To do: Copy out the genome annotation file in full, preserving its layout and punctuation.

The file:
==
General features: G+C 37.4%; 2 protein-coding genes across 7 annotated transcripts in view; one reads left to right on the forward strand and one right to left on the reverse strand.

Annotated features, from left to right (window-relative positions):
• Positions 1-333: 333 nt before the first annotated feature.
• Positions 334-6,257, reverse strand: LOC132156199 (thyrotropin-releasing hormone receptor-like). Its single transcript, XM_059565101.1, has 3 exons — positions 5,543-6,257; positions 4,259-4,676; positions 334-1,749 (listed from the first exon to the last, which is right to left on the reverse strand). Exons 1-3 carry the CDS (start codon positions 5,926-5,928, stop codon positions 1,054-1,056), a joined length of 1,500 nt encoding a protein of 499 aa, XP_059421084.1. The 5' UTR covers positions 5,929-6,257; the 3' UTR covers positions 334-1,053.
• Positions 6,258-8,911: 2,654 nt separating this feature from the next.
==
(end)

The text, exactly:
General features: G+C 37.4%; 2 protein-coding genes across 7 annotated transcripts in view; one reads left to right on the forward strand and one right to left on the reverse strand.

Annotated features, from left to right (window-relative positions):
• Positions 1-333: 333 nt before the first annotated feature.
• Positions 334-6,257, reverse strand: LOC132156199 (thyrotropin-releasing hormone receptor-like). Its single transcript, XM_059565101.1, has 3 exons — positions 5,543-6,257; positions 4,259-4,676; positions 334-1,749 (listed from the first exon to the last, which is right to left on the reverse strand). Exons 1-3 carry the CDS (start codon positions 5,926-5,928, stop codon positions 1,054-1,056), a joined length of 1,500 nt encoding a protein of 499 aa, XP_059421084.1. The 5' UTR covers positions 5,929-6,257; the 3' UTR covers positions 334-1,053.
• Positions 6,258-8,911: 2,654 nt separating this feature from the next.